Step Inside a New England Beach House with a Contemporary Twist

Leslie Cohen blue living roomRenowned architect Mies van der Rohe is often credited with saying, “God is in the details.” Like the leader of the Bauhaus movement, designer/developer Leslie Cohen believes meticulous attention to the finest points is what makes a project sing. Intent on building a waterfront cottage like no other, Cohen engaged her architectural and building team in a process that would keep them all seeking the essence of every aspect of the structure throughout the project. “I wanted a modern interpretation with a sense of tradition, but it needed to feel new and fresh,” says Cohen. “That meant lots of editing and the house morphing over and over again until we got it just right.”

After literally purchasing the house next door, her initial intent was to develop and sell the property, but she ended up moving there instead. “It was a building worthy of being torn down,” she recalls about the boxy split-level that was a sore thumb in the coveted locale. “When it came on the market, I jumped at the chance of transforming it,” Cohen says. She then tapped architect Jon Halper and builder Ward French—both known entities from previous projects—to help shape her “New England beach house with a twist.” 

The duo started by addressing the challenges related to the property’s steep hillside and proximity to water with plans for a building envelope that included waterproofing technologies selected to withstand rain and wind events. “We were actually taking down the existing house when Hurricane Sandy hit, which caused us to raise the new structure an additional foot to create even more of a buffer,” says French.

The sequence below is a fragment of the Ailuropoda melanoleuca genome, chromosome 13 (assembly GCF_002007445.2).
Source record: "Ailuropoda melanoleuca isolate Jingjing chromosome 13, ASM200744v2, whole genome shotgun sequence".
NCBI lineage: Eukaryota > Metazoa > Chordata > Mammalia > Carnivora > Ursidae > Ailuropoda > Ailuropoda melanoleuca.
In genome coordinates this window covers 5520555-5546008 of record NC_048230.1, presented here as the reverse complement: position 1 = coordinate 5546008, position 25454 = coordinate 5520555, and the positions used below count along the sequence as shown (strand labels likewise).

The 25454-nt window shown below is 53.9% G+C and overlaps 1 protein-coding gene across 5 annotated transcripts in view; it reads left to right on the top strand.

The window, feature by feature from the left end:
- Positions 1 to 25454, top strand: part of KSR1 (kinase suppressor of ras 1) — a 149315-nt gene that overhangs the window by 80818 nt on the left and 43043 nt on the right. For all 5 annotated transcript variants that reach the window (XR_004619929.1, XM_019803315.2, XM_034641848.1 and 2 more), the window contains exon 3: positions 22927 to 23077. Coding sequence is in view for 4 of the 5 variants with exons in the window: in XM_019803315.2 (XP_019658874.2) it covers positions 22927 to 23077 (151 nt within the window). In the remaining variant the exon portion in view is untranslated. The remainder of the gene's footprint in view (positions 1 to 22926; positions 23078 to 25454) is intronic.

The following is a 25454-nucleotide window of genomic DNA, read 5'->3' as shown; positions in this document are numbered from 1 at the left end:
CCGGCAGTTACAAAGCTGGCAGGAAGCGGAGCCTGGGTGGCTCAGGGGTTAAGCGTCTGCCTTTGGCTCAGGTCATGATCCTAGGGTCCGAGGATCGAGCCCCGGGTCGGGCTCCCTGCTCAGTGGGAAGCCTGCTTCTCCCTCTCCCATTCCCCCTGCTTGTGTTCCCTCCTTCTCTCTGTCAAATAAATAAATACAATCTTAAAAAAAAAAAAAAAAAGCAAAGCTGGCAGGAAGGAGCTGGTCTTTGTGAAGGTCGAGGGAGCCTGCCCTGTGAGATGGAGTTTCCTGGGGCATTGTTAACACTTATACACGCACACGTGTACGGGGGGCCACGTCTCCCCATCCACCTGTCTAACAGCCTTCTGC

And while proximity to the Sound raised all kinds of issues, it also drove the overall design. “We needed to plan so the best views were toward the water, but we first had to terrace the hill for both drainage and aesthetics,” says Halper, who placed the primary living spaces on the second floor to maximize the waterfront vistas.

On first inspection, the house has all the earmarks of a typical beach cottage, including simple gable forms, a shed roof and deep overhangs. “If you squint, it looks like classic New England architecture. But up close, it’s very thoughtful and very edited,” says Halper, alluding to touches like the crisp stacked stone in lieu of the usual lumpy field stone that form the pergola’s foundation and rafter tails that went from swooping to more elemental and modern. “It looks under-designed, but it took work to get it to look that way.”

Inside, the floating staircase with its flowing oak handrail looks effortless. “We built the staircase in place section by section,” says French, who employed similar care with the ceiling treatment. “After trying multiple iterations of beams, none of which had the desired color, scale and texture, we created our own version.” The resulting planks feature the joinery and attributes of an older beam, but are unique enough to work with the modern rooms designed with family life in mind. 

“I have three children, my partner has two, and they all have boyfriends and girlfriends,” says Cohen, who included six bedrooms and five bathrooms in the 6,000-square-foot floor plan to make it workable for the expanded clan. The kitchen, with its outsized double islands and clean-lined stained oak cabinetry, is all about hanging out. “We can have 75 people in there and not feel crowded,” she adds.

Using a mix of furnishings from her previous house and a few new pieces, Cohen crafted spaces that mimic the home’s overall contemporary meets traditional theme. In the library, an ornately carved antique chair from R.T. Facts looks relaxed alongside a metal table, while a pair of rustic wood benches turned coffee tables add character to the living room. “I wanted things to be casual but interesting,” she says. 

Halper and French both credit Cohen’s vision and hands-on approach as being paramount to the project’s success. “The house is unique but it feels familiar. It’s contextual but has an edge,” says the builder. Halper adds, “Leslie pushed the boundaries of materials and details making sure that everything was part of the project’s overall DNA.”

A version of this article appeared in the April 2015 issue of Connecticut Cottages & Gardens with the headline: Agents of Change.